Blackhatonomics: An Inside Look at the Economics of Cybercrime
Will Gragido, Daniel Molina, John Pirc, Nick Selby
Format: PDF / Kindle (mobi) / ePub
Blackhatonomics explains the basic economic truths of the underworld of hacking, and why people around the world devote tremendous resources to developing and implementing malware. The book provides an economic view of the evolving business of cybercrime, showing the methods and motivations behind organized cybercrime attacks, and the changing tendencies towards cyber-warfare. Written by an exceptional author team of Will Gragido, Daniel J Molina, John Pirc and Nick Selby, Blackhatonomics takes practical academic principles and backs them up with use cases and extensive interviews, placing you right into the mindset of the cyber criminal.
- Historical perspectives of the development of malware as it evolved into a viable economic endeavour
- Country specific cyber-crime analysis of the United States, China, and Russia, as well as an analysis of the impact of Globalization on cyber-crime.
- Presents the behind the scenes methods used to successfully execute financially motivated attacks in a globalized cybercrime economy.
- Provides unique insights, analysis, and useful tools for justifying corporate information security budgets.
- Provides multiple points of view, from pure research, to corporate, to academic, to law enforcement.
- Includes real world cybercrime case studies and profiles of high-profile cybercriminals.
they’re the victims of a crime they can’t see, hear, feel, smell, or touch; rather, such a person is more likely to say of his or her computer, “I don’t have anything on it worth stealing anyway!”  As a result, these people are almost the perfect facilitators of cybercrime. You’ve often heard it stated that the users are a network’s largest single point of vulnerability, but until you contemplate just how easy it is to get users to betray your network security, that statement probably doesn’t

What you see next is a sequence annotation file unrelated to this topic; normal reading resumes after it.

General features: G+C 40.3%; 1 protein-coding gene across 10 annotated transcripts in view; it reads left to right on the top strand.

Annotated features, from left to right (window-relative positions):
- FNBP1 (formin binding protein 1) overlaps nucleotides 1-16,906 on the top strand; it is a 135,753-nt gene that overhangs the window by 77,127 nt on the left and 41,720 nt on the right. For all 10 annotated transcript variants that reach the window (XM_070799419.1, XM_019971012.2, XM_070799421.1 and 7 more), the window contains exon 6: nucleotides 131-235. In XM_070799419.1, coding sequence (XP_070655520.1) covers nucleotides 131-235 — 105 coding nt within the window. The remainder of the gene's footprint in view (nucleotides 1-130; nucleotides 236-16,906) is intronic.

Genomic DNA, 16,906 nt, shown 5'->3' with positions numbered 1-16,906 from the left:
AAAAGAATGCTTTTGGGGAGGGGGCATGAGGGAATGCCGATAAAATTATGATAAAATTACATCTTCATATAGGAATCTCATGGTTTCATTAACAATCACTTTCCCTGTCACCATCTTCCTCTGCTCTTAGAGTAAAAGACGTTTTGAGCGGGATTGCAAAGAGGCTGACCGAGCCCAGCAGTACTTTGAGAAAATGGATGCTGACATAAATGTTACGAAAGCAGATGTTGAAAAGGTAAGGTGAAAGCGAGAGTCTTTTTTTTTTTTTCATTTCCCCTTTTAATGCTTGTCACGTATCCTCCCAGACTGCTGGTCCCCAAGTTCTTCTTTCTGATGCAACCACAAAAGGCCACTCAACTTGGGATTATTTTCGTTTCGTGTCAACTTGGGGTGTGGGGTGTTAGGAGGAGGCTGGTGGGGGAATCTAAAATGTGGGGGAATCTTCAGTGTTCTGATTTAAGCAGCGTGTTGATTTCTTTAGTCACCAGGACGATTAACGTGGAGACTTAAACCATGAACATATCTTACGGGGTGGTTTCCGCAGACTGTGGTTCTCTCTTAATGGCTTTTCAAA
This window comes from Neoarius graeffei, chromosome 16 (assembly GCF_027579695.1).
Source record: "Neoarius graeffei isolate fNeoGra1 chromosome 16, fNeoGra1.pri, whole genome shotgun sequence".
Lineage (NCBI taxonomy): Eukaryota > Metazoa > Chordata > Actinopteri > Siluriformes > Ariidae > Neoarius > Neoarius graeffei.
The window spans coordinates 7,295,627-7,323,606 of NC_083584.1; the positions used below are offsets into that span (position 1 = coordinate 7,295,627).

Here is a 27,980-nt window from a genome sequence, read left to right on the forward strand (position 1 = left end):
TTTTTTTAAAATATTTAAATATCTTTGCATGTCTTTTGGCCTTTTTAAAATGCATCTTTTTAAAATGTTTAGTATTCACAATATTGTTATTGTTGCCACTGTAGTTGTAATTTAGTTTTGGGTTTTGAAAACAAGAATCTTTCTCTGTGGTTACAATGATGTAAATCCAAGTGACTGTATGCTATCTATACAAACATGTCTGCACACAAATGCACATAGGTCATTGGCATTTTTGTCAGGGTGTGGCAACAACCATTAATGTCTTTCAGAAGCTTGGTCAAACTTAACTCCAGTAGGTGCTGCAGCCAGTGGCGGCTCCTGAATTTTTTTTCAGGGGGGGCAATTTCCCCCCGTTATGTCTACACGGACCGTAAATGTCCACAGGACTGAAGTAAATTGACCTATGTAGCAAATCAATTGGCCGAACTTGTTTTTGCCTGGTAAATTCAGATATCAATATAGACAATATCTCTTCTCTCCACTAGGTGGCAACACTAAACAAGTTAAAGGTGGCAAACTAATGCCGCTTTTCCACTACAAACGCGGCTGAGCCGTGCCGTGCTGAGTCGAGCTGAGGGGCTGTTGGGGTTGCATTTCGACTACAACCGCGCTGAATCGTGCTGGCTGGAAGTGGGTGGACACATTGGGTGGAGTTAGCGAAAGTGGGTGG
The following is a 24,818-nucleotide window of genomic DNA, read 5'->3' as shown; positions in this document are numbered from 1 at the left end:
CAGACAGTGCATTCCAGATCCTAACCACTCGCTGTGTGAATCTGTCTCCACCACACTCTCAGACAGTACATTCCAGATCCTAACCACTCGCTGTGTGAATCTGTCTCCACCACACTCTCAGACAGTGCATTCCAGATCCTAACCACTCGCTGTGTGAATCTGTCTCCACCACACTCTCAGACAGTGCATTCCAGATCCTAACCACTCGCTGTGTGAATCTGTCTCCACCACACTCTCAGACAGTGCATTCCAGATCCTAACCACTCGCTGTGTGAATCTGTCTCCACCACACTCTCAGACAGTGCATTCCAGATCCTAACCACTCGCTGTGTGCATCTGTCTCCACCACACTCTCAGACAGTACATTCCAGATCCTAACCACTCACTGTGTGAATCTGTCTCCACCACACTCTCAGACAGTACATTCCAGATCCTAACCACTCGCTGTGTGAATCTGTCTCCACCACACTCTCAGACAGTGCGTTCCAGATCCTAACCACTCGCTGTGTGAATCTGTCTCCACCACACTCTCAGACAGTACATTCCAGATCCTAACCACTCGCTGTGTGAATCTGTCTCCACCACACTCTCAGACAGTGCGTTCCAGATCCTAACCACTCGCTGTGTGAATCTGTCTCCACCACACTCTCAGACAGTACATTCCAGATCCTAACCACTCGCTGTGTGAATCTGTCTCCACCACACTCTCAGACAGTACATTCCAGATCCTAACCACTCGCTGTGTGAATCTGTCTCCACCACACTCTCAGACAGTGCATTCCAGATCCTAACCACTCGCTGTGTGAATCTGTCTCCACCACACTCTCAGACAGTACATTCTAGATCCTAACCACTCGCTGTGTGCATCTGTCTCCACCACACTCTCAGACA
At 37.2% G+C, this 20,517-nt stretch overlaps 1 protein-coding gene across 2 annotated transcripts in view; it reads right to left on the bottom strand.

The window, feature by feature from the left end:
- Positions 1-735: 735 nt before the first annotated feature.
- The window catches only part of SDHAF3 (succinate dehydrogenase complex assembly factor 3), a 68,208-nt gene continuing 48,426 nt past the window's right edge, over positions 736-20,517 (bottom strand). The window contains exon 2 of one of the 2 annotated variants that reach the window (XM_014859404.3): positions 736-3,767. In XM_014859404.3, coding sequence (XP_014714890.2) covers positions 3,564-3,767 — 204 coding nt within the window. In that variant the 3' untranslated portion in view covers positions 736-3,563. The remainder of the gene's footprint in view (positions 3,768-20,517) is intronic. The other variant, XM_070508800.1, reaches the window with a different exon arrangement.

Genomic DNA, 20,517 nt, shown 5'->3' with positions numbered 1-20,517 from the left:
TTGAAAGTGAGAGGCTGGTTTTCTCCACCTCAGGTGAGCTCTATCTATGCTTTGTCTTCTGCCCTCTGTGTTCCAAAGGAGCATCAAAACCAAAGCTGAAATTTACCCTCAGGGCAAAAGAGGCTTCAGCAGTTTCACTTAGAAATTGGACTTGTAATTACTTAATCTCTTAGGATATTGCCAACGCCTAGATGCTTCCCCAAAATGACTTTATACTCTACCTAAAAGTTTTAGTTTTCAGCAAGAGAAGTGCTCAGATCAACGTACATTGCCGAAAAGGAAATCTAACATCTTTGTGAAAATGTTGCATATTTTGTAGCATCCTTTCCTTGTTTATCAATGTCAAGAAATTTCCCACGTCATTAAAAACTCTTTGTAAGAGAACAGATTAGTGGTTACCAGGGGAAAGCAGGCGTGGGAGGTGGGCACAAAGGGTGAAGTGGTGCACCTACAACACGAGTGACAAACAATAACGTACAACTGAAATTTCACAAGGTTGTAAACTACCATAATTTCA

cybercriminals have decided that there is less risk in leasing the tools for attacking than in trying to steal directly from their victims. Bagle actually had an integrated SMTP engine, which allowed it to convert any compromised machine into a mail server so that it could spam other users. With more stable attack platforms, the command and control channel requires less redundancy and self-healing features to be included. As such, the amount of unecessary chatter between systems can be cut down
analysts and law enforcement agents around the world. He is a stereotype; a model that some emulate and others fight. Russia and the former states that once comprised the USSR do have a large population of talented hackers that are under less pressure from the law than their counterparts elsewhere in the world to date. Though this is changing, as we have seen in cases associated with the takedown of various parts of the ZeuS banking Trojan/botnet gang and the DNS Changerbot gang, among others,
of protection users had at the time. With better intelligence and protection, we now know that 80 percent of the spam traffic in the United States and Europe can be attributed to 100 known spam operations. Out of these, 62 of the largest offenders are located within the United States, meaning that the greatest part of this traffic is created, transported, filtered, and rejected all within U.S. servers. External countries responsible for spam traffic are the Russian Federation, with 11 known
mention, of course, the fact that most production lines are today themselves controlled primarily by computer-controlled robots and systems; see, for example, Astrom, A., and B. 127 128 CHAPTER 10: America, Land of Opportunity Into this environment we now introduce cybercriminals. The target is not necessarily financial data, but rather data that can be monetized. Consider the TJX hack of 2005 through 2007. Hackers had breached the company’s network through subverting controls of an